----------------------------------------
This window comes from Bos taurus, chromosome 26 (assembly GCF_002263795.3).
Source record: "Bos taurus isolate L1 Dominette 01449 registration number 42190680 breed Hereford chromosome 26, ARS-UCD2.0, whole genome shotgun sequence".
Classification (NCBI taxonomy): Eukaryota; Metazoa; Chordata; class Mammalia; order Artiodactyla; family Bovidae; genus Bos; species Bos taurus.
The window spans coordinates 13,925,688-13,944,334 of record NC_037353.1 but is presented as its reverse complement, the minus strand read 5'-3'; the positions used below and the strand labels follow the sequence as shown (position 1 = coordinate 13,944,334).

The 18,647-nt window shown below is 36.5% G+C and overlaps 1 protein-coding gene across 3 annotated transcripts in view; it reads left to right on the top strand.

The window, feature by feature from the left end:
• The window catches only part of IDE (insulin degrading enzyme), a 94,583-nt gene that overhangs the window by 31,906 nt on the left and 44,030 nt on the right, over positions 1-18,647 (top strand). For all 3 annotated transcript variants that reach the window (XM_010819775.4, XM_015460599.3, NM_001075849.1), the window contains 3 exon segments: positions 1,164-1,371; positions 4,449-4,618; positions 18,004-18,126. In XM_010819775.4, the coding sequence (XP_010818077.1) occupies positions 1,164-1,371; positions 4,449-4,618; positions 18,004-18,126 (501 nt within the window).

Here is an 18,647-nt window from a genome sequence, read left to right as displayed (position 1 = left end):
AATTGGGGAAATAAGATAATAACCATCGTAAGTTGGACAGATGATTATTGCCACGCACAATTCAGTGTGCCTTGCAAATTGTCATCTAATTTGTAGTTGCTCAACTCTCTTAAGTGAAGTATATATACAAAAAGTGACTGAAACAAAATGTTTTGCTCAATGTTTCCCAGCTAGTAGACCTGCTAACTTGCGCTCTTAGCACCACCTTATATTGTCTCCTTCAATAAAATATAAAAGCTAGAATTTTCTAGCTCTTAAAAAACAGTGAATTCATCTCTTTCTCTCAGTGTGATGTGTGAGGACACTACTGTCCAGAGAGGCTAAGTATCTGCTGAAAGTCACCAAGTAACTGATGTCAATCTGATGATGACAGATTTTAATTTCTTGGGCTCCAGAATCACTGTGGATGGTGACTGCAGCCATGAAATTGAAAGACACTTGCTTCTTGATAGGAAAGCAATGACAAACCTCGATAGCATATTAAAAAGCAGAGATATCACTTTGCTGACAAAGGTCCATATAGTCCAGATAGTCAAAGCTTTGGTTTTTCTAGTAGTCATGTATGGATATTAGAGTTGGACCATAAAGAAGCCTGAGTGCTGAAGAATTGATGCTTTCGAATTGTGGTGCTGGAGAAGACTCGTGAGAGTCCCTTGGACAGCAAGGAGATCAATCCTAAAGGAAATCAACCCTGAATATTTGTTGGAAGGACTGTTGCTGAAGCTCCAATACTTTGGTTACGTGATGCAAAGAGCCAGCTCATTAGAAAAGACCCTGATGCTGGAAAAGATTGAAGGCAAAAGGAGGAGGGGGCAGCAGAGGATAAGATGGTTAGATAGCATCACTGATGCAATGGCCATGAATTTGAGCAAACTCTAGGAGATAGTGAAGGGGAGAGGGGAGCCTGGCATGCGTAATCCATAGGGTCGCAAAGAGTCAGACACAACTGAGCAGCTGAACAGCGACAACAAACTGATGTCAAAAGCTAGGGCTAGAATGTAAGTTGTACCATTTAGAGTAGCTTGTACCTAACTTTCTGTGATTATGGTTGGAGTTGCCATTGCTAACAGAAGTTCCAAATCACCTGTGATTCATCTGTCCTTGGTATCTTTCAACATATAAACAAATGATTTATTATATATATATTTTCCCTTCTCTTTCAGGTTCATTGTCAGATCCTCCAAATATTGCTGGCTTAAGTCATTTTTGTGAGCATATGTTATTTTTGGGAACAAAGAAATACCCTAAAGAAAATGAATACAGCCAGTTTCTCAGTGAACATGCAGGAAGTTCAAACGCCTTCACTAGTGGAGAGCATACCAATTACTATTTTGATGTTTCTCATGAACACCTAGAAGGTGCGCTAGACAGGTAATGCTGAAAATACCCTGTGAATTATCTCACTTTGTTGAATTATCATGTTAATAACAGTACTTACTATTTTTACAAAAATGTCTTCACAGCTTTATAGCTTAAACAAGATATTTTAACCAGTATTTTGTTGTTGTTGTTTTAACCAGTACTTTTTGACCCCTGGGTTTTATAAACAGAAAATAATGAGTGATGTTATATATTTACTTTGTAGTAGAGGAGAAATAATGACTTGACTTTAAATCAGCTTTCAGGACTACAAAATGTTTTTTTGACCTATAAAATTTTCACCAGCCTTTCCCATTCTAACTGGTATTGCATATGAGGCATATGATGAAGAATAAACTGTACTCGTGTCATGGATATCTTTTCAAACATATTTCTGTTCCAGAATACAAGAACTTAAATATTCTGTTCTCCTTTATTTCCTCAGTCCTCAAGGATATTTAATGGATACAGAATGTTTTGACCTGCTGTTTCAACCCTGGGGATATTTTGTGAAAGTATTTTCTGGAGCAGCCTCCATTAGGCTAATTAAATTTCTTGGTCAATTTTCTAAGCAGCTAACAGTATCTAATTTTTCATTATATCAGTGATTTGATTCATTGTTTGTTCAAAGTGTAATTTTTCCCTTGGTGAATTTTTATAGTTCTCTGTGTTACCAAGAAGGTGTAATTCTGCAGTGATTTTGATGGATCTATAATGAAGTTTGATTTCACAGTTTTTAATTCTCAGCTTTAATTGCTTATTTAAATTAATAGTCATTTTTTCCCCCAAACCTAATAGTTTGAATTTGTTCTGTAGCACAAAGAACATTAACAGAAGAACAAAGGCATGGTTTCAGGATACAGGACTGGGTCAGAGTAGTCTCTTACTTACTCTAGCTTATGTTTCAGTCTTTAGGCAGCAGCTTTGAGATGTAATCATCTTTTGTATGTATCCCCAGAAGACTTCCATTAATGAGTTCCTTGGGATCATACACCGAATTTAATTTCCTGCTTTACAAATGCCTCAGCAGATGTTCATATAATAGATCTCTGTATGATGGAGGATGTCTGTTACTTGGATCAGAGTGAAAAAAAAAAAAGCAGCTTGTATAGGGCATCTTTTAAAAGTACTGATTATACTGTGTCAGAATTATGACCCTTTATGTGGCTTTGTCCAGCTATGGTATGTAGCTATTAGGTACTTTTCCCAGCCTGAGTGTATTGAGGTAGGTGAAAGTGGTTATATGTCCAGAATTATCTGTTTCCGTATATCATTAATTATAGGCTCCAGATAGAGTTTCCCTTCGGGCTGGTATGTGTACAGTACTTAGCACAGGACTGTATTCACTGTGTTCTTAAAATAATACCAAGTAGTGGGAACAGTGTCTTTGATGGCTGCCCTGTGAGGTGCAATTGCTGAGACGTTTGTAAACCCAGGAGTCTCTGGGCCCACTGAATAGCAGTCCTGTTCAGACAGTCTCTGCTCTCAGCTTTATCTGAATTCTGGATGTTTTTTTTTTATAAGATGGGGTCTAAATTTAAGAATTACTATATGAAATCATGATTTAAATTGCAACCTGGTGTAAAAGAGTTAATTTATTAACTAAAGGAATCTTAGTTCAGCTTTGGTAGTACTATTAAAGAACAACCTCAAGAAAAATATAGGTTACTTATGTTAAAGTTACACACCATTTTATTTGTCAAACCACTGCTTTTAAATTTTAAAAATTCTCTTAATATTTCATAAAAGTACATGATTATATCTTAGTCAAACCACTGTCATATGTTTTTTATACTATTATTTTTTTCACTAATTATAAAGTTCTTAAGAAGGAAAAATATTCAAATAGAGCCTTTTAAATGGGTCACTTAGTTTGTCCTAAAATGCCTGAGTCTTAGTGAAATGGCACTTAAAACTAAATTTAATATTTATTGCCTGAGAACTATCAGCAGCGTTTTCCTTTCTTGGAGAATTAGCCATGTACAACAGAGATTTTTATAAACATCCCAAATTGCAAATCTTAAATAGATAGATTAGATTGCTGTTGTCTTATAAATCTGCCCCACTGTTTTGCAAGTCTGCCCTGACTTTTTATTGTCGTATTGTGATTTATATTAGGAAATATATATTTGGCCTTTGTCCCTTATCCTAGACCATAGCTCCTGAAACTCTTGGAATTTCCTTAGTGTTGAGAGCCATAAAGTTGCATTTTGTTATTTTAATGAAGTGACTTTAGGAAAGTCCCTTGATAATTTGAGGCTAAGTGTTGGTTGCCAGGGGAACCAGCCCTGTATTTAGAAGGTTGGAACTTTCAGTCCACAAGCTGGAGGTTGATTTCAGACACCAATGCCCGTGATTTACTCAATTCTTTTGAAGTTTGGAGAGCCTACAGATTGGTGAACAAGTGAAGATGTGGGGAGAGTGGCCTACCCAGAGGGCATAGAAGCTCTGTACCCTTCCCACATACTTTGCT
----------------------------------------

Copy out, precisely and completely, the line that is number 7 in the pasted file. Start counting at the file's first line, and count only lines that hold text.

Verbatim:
• The window catches only part of IDE (insulin degrading enzyme), a 94,583-nt gene that overhangs the window by 31,906 nt on the left and 44,030 nt on the right, over positions 1-18,647 (top strand). For all 3 annotated transcript variants that reach the window (XM_010819775.4, XM_015460599.3, NM_001075849.1), the window contains 3 exon segments: positions 1,164-1,371; positions 4,449-4,618; positions 18,004-18,126. In XM_010819775.4, the coding sequence (XP_010818077.1) occupies positions 1,164-1,371; positions 4,449-4,618; positions 18,004-18,126 (501 nt within the window).